Practitioners expressed concern that the proposed regulations would eliminate or restrict common discounts, such as minority discounts and discounts for lack of marketability, which would result in increased valuations and transfer tax liability that would increase financial burdens. Practitioners were also concerned that the proposed regulations would make valuations more difficult and that the proposed narrowing of existing regulatory exceptions was arbitrary and capricious.

Final and Temporary Regulations under Section 385 on the Treatment of Certain Interests in Corporations as Stock or Indebtedness (T.D. 9790)

These final and temporary regulations address the classification of related-party debt as debt or equity for federal tax purposes. The regulations are primarily comprised of -

(1) rules establishing minimum documentation requirements that ordinarily must be satisfied in order for purported debt among related parties to be treated as debt for federal tax purposes; and

(2) transactional rules that treat as stock certain debt that is issued by a corporation to a controlling shareholder in a distribution or in another related-party transaction that achieves an economically similar result.

Practitioners criticized the financial burdens of compliance, particularly with respect to more ordinary course transactions and requested a longer delay in the effective date of the documentation rules. They also criticized the complexity associated with tracking multiple transactions through a group of companies and the increased tax burden imposed on inbound investments.

Proposed Regulations under Section 103 on Definition of Political Subdivision (REG-129067-15)

These proposed regulations define a "political subdivision" of a state (e.g., a city or county) that is eligible to issue tax-exempt bonds for governmental purposes under Code Sec. 103. The proposed regulations require a political subdivision to possess three attributes: (1) sovereign powers; (2) a governmental purpose; and (3) governmental control.

Practitioners said that the longstanding "sovereign powers" standard was settled law and had been endorsed by Congress, and additional limitations were unnecessary. Practitioners also argued that the proposed regulations would disrupt the status of numerous existing entities and that it would be burdensome and costly for issuers to revise their organizational structures to meet the new requirements of the proposed regulations.

Temporary Regulations under Section 337(d) on Certain Transfers of Property to Regulated Investment Companies (RICs) and Real Estate Investment Trusts (REITs) (T.D. 9770)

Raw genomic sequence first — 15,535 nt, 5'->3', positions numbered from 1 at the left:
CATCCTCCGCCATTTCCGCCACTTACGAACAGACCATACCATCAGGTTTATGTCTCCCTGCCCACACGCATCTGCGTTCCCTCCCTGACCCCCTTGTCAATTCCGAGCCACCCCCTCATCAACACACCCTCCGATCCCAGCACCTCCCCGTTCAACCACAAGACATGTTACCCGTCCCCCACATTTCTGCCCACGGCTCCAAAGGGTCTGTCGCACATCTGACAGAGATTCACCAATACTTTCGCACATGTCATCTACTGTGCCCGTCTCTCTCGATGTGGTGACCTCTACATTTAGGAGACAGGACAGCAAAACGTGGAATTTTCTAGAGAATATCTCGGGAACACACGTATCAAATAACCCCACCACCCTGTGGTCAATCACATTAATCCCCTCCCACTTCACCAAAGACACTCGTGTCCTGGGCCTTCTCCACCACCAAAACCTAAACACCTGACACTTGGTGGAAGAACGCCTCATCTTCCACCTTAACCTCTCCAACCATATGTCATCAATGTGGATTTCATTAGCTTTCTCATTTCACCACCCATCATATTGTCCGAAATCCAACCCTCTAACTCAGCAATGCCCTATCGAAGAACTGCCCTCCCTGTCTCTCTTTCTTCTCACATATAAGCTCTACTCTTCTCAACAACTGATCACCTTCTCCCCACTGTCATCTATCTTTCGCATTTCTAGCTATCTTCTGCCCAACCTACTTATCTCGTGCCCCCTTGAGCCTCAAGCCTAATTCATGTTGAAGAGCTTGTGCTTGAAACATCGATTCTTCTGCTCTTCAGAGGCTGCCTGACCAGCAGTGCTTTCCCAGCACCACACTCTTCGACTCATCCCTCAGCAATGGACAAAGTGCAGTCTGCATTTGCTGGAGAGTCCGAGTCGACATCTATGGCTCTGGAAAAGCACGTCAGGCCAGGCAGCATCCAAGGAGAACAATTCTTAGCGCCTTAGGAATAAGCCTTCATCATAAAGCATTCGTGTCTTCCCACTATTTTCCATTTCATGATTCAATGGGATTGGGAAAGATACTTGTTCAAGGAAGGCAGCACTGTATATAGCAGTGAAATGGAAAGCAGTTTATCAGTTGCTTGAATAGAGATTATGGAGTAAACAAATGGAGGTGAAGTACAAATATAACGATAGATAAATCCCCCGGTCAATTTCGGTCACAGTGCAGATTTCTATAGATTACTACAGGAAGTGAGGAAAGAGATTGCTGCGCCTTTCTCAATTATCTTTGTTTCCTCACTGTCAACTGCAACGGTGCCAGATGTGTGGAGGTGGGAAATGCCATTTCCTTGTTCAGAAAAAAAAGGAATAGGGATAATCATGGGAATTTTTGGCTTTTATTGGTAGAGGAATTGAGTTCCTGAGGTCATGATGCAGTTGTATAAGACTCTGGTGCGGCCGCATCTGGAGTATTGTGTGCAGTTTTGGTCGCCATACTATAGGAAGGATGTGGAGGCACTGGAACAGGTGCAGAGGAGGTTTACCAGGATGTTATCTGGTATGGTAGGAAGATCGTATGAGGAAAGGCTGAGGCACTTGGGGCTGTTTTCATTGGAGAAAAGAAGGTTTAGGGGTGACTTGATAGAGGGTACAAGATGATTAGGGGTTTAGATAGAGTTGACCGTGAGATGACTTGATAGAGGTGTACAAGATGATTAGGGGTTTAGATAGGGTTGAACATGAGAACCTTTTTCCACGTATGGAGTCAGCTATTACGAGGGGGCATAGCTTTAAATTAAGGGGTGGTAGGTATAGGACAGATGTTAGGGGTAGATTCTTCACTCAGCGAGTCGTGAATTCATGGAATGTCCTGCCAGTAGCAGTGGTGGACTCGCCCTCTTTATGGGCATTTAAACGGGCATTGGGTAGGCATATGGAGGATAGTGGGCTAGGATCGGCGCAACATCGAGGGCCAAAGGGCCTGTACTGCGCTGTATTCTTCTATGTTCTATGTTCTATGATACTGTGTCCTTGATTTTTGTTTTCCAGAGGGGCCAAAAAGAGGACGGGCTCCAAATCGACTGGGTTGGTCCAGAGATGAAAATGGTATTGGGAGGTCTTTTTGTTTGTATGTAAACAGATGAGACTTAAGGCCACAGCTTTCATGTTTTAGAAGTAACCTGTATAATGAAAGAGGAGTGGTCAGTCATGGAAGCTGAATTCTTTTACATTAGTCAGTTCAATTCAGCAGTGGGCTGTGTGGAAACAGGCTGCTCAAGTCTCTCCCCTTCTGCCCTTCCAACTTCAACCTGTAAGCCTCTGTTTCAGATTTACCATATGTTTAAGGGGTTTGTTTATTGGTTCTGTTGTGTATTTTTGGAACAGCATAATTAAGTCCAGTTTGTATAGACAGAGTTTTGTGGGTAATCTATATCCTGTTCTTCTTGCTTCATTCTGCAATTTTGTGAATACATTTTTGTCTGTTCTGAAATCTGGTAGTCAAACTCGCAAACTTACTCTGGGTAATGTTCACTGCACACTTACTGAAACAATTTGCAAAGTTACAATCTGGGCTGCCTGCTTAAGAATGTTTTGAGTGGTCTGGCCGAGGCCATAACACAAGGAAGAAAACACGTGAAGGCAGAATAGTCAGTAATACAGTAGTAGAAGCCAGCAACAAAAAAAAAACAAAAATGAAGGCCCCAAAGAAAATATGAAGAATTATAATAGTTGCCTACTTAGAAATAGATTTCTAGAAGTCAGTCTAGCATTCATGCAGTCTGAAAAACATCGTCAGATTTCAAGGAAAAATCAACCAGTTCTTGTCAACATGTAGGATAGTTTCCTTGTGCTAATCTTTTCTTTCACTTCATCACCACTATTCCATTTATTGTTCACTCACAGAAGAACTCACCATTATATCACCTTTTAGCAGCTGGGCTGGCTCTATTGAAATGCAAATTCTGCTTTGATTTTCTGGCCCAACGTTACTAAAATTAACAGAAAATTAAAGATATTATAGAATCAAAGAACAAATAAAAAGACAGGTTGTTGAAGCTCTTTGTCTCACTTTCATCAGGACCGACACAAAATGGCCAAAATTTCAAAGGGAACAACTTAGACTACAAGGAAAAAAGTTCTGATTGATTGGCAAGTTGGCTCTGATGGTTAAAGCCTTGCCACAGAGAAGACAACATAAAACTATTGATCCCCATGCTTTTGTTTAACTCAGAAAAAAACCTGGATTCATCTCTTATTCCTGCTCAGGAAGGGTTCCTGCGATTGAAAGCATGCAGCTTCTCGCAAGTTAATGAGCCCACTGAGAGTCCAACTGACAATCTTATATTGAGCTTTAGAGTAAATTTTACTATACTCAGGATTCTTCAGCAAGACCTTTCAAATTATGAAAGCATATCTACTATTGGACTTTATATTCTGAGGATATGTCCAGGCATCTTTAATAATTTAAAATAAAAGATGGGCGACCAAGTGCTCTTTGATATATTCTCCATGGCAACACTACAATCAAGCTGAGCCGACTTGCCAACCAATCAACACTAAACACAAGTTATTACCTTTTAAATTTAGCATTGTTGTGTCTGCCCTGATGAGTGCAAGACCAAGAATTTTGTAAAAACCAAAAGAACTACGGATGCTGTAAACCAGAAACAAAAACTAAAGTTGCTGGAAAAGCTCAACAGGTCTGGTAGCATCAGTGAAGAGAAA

These temporary regulations amend existing rules on transfers of property by C corporations to REITs and RICs generally. In addition, the regulations provide additional guidance relating to certain newly-enacted provisions of the Protecting Americans from Tax Hikes Act of 2015, which were intended to prevent certain spinoff transactions involving transfers of property by C corporations to REITs from qualifying for nonrecognition treatment.

Practitioners expressed concern that the REIT spinoff rules could result in over-inclusion of gain in some cases, particularly where a large corporation acquires a small corporation that engaged in a Code Sec. 355 spinoff and the large corporation subsequently makes a REIT election.

Final Regulations under Code Section 7602 on the Participation of a Person Described in Code Sec. 6103(n) in a Summons Interview (T.D. 9778)

These final regulations provide that persons described in Code Sec. 6103(n) and Reg. Sec. 301.6103(n)-1(a) with whom the IRS contracts for servicessuch as outside economists, engineers, consultants, or attorneysmay receive books, papers, records, or other data summoned by the IRS and, in the presence and under the guidance of an IRS officer or employee, participate fully in the interview of a person who the IRS has summoned as a witness to provide testimony under oath.

Practitioners objected to the IRS's ability to contract with outside attorneys and permit them to question witnesses under oath, and noted that the U.S. Senate Finance Committee approved legislation in 2016 that would prohibit the IRS from delegating to third-party contractors the authority under Code Sec. 7602.